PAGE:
With 32 rooms and five fireplaces on three floors, the mansion cost $125,000, including a coach house in back for the family’s three Packards, and a one-bedroom apartment atop it for the chauffeur. Many of the rooms are paneled in beautiful woods, such as Brazilian mahogany in the dining room, walnut paneling in the library, and all oak in the foyer, stairwell, and second floor bedrooms.
The flower garden remains today, tended by volunteers. The Pioneer Herb Garden lies behind the house, and the Delbert McBride Ethnobotanical Garden runs along property borders.
A Downtown Walking Tour
From here, go downtown. Olympia’s downtown is an entertaining evolution of history, change, and diversity.
The first stop of interest is the round Yashiro Japanese Garden, a joint project between Olympia and its Japanese sister city of Yashiro. After enjoying this environmentally controlled relaxation, notice that across the street are glass-and-concrete state office buildings. Most visitors are not aware that many state offices are located in buildings owned or leased throughout the cities of Olympia, Tumwater, and Lacy.
The Old Capitol Building, east of Sylvester Park, is one example. Constructed in 1892, it served as the capitol from 1901 to 1928. It can be self-toured from 8:00 a.m. to 5:00 p.m. on weekdays. After touring the capital complex, it is difficult to imagine that all state offices and the legislature were once housed in that one structure. Now on the National Register of Historic Places, it is used by the Superintendent of Public Instruction.
A Carnegie Library, on Seventh and Franklin, is also on the National Register of Historic Places. It’s a well-preserved example of libraries built in an earlier era all across the country with Andrew Carnegie grants.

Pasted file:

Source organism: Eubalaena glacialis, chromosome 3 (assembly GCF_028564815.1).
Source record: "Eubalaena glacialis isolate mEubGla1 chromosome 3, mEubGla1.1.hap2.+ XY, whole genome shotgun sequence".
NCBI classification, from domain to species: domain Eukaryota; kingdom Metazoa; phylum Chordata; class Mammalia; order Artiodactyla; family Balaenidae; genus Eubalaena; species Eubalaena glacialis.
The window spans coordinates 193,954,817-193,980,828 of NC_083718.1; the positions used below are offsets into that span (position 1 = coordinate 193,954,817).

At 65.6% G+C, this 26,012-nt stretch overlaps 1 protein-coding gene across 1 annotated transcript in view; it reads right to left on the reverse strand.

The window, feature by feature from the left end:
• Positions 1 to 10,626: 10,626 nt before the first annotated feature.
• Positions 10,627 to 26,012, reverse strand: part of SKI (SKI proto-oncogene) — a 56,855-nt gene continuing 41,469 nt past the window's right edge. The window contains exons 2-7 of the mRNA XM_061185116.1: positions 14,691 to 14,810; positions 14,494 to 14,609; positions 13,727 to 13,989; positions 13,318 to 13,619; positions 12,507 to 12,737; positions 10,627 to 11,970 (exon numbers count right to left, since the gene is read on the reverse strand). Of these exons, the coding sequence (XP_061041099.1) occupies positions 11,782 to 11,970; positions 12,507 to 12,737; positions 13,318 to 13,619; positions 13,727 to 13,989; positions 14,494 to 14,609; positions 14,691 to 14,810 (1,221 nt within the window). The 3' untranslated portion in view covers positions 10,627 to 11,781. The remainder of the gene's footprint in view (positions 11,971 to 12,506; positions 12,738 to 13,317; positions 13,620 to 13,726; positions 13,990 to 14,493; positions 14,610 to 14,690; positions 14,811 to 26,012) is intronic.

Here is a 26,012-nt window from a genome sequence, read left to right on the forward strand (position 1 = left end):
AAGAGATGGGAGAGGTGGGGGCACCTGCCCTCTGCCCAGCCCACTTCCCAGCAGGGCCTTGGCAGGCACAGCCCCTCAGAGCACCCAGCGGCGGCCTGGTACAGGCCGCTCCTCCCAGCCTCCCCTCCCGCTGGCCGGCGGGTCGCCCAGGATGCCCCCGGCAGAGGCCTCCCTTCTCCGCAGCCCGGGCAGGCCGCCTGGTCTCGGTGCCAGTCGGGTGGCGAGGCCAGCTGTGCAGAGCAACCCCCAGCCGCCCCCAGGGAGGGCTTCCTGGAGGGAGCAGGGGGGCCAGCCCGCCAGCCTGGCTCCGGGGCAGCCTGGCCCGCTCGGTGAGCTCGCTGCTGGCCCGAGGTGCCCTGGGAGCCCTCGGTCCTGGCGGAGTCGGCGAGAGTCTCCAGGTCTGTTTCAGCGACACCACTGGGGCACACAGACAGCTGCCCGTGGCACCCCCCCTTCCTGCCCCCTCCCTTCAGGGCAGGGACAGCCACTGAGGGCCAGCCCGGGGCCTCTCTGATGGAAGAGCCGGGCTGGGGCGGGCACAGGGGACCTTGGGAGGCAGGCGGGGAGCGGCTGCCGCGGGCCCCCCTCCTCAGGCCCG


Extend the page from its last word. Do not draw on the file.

Washington Street, the heart of Olympia, is filled with renovated turn-of-the-century buildings, specialty shops, and diverse restaurants. It is also home to the Washington Center for the Performing Arts.
Across from the 1920s-era Hotel Olympian is Sylvester Park, which functions like a small-town square, complete with a bandstand. Free concerts are offered there in summer, and in winter it is bedecked with holiday lights.
Other parks gracing the area include Percival Landing, one of the town’s three waterfront recreation areas. Artwork and interpretive displays provide a history of the harbor, and plenty of picnic space is available.
Food lovers will want to visit the Olympia Farmers Market, the second-largest in the state. Between April and October, it’s open Thursday through Sunday, and in November and December it is open on weekends only. The December Christmas Market is a sight to behold. Electric heaters are strategically placed for shoppers’ warmth, and you can order local specialties to be shipped to loved ones.
Speaking of food, the past few years have brought an influx of ethnic groups to town, which has created an intriguing diversity of restaurant offerings. Popular spots include Wagner’s European Bakery and Cafe, which offers authentic German breads, pastries, and other delicatessen specialties. The Oyster House features the Olympia oyster and, in addition, offers a wonderful view of Budd Inlet and the Olympic Mountains. For the café explorer, the Fishbowl Pub microbrewery and the Falls Terrace Restaurant are popular stops.
The Falls Of Tumwater